Kant, Modality, and the Most Real Being

Archiv für Geschichte der Philosophie 91 (2):157-192 (2009)
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Abstract

Kant's speculative theistic proof rests on a distinction between “logical” and “real” modality that he developed very early in the pre-critical period. The only way to explain facts about real possibility, according to Kant, is to appeal to the properties of a unique, necessary, and “most real” being. Here I reconstruct the proof in its historical context, focusing on the role played by the theory of modality both in motivating the argument (in the pre-critical period) and, ultimately, in undoing it as a source of knowledge of God's existence (in the critical period). Along the way I examine Kant's version of the now-popular “actualist” thesis that facts about what is possible must be explained by facts about what is actual. I conclude by discussing why the critical Kant claims both that there are rational grounds for accepting the conclusion of his theistic proof, and that such acceptance can not count as knowledge. This is important, I argue, because the same considerations ultimately motivate his prohibition on knowledge of things-in-themselves generally.

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Andrew Chignell
Princeton University

Citations of this work

Kant on Perceptual Content.Colin McLear - 2016 - Mind 125 (497):95-144.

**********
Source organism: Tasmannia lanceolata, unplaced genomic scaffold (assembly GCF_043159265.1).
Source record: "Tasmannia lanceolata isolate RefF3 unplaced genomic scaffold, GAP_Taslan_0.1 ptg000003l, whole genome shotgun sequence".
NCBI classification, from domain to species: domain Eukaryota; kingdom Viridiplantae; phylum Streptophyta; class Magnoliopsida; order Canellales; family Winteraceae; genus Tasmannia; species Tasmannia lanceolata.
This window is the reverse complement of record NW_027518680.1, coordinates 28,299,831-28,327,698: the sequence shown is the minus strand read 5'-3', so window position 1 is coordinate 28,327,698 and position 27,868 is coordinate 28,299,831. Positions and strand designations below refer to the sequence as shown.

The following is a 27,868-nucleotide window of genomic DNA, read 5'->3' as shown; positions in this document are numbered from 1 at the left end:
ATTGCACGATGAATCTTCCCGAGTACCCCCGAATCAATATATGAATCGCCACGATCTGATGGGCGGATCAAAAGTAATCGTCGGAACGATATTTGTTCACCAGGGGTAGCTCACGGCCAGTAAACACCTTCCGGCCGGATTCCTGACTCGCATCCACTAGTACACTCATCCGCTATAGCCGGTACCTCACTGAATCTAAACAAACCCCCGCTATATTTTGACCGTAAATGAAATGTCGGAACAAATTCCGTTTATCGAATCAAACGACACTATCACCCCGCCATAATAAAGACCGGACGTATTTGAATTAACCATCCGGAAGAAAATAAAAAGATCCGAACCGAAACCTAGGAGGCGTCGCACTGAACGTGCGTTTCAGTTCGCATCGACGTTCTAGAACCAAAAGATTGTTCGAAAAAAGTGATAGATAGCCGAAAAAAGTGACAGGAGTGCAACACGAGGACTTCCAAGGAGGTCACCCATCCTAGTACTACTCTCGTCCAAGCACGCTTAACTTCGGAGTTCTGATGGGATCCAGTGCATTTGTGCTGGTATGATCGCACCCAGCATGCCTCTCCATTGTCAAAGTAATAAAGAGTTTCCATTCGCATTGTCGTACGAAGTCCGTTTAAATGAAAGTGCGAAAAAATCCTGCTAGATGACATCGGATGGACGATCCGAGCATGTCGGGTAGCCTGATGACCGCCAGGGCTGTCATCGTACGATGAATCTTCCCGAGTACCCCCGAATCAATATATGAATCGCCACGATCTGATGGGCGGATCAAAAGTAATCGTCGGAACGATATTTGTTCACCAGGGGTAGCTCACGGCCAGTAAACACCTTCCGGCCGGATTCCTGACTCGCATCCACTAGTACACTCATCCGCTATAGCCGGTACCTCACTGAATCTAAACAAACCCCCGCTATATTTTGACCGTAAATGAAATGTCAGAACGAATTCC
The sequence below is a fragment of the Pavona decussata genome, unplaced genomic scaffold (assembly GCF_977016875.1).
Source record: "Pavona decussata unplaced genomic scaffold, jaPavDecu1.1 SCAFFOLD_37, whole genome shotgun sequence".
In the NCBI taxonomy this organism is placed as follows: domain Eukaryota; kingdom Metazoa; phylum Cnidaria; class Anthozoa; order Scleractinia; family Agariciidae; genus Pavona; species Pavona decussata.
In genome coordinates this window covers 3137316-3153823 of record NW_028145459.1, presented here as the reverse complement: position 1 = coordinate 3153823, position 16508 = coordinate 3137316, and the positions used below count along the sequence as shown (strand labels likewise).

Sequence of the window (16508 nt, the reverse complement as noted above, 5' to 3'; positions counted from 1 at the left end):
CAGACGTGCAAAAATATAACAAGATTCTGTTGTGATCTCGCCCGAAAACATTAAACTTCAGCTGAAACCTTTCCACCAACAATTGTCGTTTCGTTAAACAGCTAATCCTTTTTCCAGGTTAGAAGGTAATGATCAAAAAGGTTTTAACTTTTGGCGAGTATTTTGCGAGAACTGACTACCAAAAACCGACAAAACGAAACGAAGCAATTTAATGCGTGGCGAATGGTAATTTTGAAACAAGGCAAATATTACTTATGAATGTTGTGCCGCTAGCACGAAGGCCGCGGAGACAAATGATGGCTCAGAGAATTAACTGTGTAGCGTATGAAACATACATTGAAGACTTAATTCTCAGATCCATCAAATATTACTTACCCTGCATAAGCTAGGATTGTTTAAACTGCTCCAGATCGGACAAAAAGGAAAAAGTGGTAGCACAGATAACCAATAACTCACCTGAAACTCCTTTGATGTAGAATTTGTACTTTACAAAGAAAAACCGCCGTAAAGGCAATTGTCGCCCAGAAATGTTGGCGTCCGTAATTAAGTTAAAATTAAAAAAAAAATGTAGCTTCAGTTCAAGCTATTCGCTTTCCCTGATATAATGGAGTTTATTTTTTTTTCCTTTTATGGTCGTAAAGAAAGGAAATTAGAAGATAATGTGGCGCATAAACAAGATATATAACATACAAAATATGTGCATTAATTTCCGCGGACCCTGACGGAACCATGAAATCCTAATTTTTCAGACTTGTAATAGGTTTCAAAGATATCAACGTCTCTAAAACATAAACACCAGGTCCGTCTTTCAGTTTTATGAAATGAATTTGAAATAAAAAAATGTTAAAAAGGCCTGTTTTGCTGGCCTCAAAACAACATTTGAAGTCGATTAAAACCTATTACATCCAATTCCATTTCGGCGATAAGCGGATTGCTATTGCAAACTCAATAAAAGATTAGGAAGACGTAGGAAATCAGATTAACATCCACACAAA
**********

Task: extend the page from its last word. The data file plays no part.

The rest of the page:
Leibniz and the Ground of Possibility.Samuel Newlands - 2013 - Philosophical Review 122 (2):155-187.
On the Necessity of the Categories.Anil Gomes, Andrew Stephenson & Adrian Moore - 2022 - Philosophical Review 131 (2):129–168.

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References found in this work

Does conceivability entail possibility.David J. Chalmers - 2002 - In Tamar Szabo Gendler & John Hawthorne (eds.), Conceivability and Possibility. Oxford University Press. pp. 145--200.
A World of States of Affairs.D. M. Armstrong - 1997 - New York: Cambridge University Press.
Truth and ontology.Trenton Merricks - 2007 - New York: Oxford University Press.
Kant's Transcendental Idealism.Henry E. Allison - 1988 - Yale University Press.
Conceivability and Possibility.Tamar Gendler & John Hawthorne (eds.) - 2002 - New York: Oxford University Press.

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